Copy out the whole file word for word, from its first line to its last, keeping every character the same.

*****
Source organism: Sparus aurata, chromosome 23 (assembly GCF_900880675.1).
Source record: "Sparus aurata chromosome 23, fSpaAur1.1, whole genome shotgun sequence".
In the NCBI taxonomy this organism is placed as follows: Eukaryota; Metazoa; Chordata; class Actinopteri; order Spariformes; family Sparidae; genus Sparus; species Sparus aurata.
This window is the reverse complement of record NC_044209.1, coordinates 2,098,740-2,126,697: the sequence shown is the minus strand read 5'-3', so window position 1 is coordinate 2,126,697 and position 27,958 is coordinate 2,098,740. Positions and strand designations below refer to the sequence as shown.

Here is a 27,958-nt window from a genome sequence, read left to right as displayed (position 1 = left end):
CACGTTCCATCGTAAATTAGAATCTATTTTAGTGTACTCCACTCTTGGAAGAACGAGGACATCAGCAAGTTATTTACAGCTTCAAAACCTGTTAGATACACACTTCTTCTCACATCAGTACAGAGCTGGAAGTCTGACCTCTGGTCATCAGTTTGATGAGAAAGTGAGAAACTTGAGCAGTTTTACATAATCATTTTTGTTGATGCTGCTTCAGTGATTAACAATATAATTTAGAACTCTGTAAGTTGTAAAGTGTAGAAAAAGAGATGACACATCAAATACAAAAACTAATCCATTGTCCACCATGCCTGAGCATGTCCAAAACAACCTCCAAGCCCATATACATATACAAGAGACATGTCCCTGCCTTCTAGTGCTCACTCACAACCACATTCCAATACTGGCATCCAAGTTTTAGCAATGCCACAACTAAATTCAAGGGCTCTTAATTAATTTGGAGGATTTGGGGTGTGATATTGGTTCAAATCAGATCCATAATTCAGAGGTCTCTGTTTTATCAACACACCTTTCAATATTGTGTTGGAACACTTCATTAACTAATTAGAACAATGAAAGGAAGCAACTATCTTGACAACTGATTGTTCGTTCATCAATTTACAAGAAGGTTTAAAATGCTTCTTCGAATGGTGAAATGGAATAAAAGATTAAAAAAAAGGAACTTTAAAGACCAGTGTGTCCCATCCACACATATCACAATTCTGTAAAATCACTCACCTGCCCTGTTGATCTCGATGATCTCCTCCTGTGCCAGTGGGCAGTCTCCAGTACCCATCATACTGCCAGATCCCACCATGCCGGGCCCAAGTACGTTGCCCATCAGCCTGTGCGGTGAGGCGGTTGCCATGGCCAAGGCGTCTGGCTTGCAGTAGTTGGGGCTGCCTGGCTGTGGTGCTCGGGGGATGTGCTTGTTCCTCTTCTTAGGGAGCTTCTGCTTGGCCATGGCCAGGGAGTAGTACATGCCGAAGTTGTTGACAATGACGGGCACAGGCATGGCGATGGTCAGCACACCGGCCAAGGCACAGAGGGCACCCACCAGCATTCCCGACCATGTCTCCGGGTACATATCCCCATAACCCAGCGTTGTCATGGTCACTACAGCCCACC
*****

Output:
Source organism: Sparus aurata, chromosome 23 (assembly GCF_900880675.1).
Source record: "Sparus aurata chromosome 23, fSpaAur1.1, whole genome shotgun sequence".
In the NCBI taxonomy this organism is placed as follows: Eukaryota; Metazoa; Chordata; class Actinopteri; order Spariformes; family Sparidae; genus Sparus; species Sparus aurata.
This window is the reverse complement of record NC_044209.1, coordinates 2,098,740-2,126,697: the sequence shown is the minus strand read 5'-3', so window position 1 is coordinate 2,126,697 and position 27,958 is coordinate 2,098,740. Positions and strand designations below refer to the sequence as shown.

Here is a 27,958-nt window from a genome sequence, read left to right as displayed (position 1 = left end):
CACGTTCCATCGTAAATTAGAATCTATTTTAGTGTACTCCACTCTTGGAAGAACGAGGACATCAGCAAGTTATTTACAGCTTCAAAACCTGTTAGATACACACTTCTTCTCACATCAGTACAGAGCTGGAAGTCTGACCTCTGGTCATCAGTTTGATGAGAAAGTGAGAAACTTGAGCAGTTTTACATAATCATTTTTGTTGATGCTGCTTCAGTGATTAACAATATAATTTAGAACTCTGTAAGTTGTAAAGTGTAGAAAAAGAGATGACACATCAAATACAAAAACTAATCCATTGTCCACCATGCCTGAGCATGTCCAAAACAACCTCCAAGCCCATATACATATACAAGAGACATGTCCCTGCCTTCTAGTGCTCACTCACAACCACATTCCAATACTGGCATCCAAGTTTTAGCAATGCCACAACTAAATTCAAGGGCTCTTAATTAATTTGGAGGATTTGGGGTGTGATATTGGTTCAAATCAGATCCATAATTCAGAGGTCTCTGTTTTATCAACACACCTTTCAATATTGTGTTGGAACACTTCATTAACTAATTAGAACAATGAAAGGAAGCAACTATCTTGACAACTGATTGTTCGTTCATCAATTTACAAGAAGGTTTAAAATGCTTCTTCGAATGGTGAAATGGAATAAAAGATTAAAAAAAAGGAACTTTAAAGACCAGTGTGTCCCATCCACACATATCACAATTCTGTAAAATCACTCACCTGCCCTGTTGATCTCGATGATCTCCTCCTGTGCCAGTGGGCAGTCTCCAGTACCCATCATACTGCCAGATCCCACCATGCCGGGCCCAAGTACGTTGCCCATCAGCCTGTGCGGTGAGGCGGTTGCCATGGCCAAGGCGTCTGGCTTGCAGTAGTTGGGGCTGCCTGGCTGTGGTGCTCGGGGGATGTGCTTGTTCCTCTTCTTAGGGAGCTTCTGCTTGGCCATGGCCAGGGAGTAGTACATGCCGAAGTTGTTGACAATGACGGGCACAGGCATGGCGATGGTCAGCACACCGGCCAAGGCACAGAGGGCACCCACCAGCATTCCCGACCATGTCTCCGGGTACATATCCCCATAACCCAGCGTTGTCATGGTCACTACAGCCCACC